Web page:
Fava Bean, Ianto’s Return (Organic)
Mostly large seeds of many colors ranging from tan, yellow, purple, lavender-tan to almost black. High culinary value and adaptive resilience — hangs tough in our winters when other fava varieties wither in the cold. Big plants form many tillers. Young leaves and shoots also make a tasty salad green. Beans can be eaten when very young as a green bean, as a shelling bean when mid-sized, and all the way through maturity as a dry bean. Strongly selected for overwintering by us, Nick Routledge and our growers in the Willamette Valley since 2007. Interbreeding population of many strains from Ianto Evans’ original fava diversity.
Direct sow 2″ deep mid-September to late October, or February to March for spring sowings. Plant 8″ apart in rows spaced 1′ apart. Favas don’t do well in the heat; late spring through summer plantings are not recommended.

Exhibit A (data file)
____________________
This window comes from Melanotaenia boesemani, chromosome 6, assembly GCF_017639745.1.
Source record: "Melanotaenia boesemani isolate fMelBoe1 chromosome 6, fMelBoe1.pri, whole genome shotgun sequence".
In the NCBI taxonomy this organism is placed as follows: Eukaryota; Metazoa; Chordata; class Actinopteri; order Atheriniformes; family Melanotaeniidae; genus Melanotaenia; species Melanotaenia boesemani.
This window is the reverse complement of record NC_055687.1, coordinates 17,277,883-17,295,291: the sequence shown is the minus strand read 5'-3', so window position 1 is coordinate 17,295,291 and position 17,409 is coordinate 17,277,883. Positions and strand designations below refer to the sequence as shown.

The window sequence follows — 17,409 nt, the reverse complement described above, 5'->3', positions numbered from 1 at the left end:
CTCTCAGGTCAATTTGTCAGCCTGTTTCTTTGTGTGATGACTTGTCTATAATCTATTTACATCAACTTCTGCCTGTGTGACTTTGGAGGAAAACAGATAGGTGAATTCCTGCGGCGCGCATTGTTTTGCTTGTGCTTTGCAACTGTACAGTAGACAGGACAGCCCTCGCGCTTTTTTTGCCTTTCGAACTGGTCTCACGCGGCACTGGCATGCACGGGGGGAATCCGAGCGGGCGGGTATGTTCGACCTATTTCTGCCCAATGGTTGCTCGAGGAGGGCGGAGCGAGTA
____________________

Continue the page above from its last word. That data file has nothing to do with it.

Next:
Harvest seed from pods that are fully dry. Shell by hand or by dancing on the dry pods, winnow to clean. Test for dryness with a hammer – dry beans shatter, moist beans squish. Once seeds are clean and dry, freeze to kill weevils. Fava beans cross-pollinate; isolate from other varieties by a minimum of a ¼ mile to guarantee seed purity.
huntercat (verified owner) –
Where did you grow this variety? Washington
Overwintered well in Seattle backyard garden. Latter harvests produced larger beans than earlier harvests, and early harvests ripened high on stalks rather than from below. Flowers are lovely and fragrant. I didn’t do a lot of pruning other than pinching off after the first flowering, and these did well in that both ow and spring sowings continued to produce, although less robustly. I found the beans from earlier harvests were a tad bitter, while the later harvests were impeccable and sweet. Larger, later beans are buff or purple. Quite pretty.
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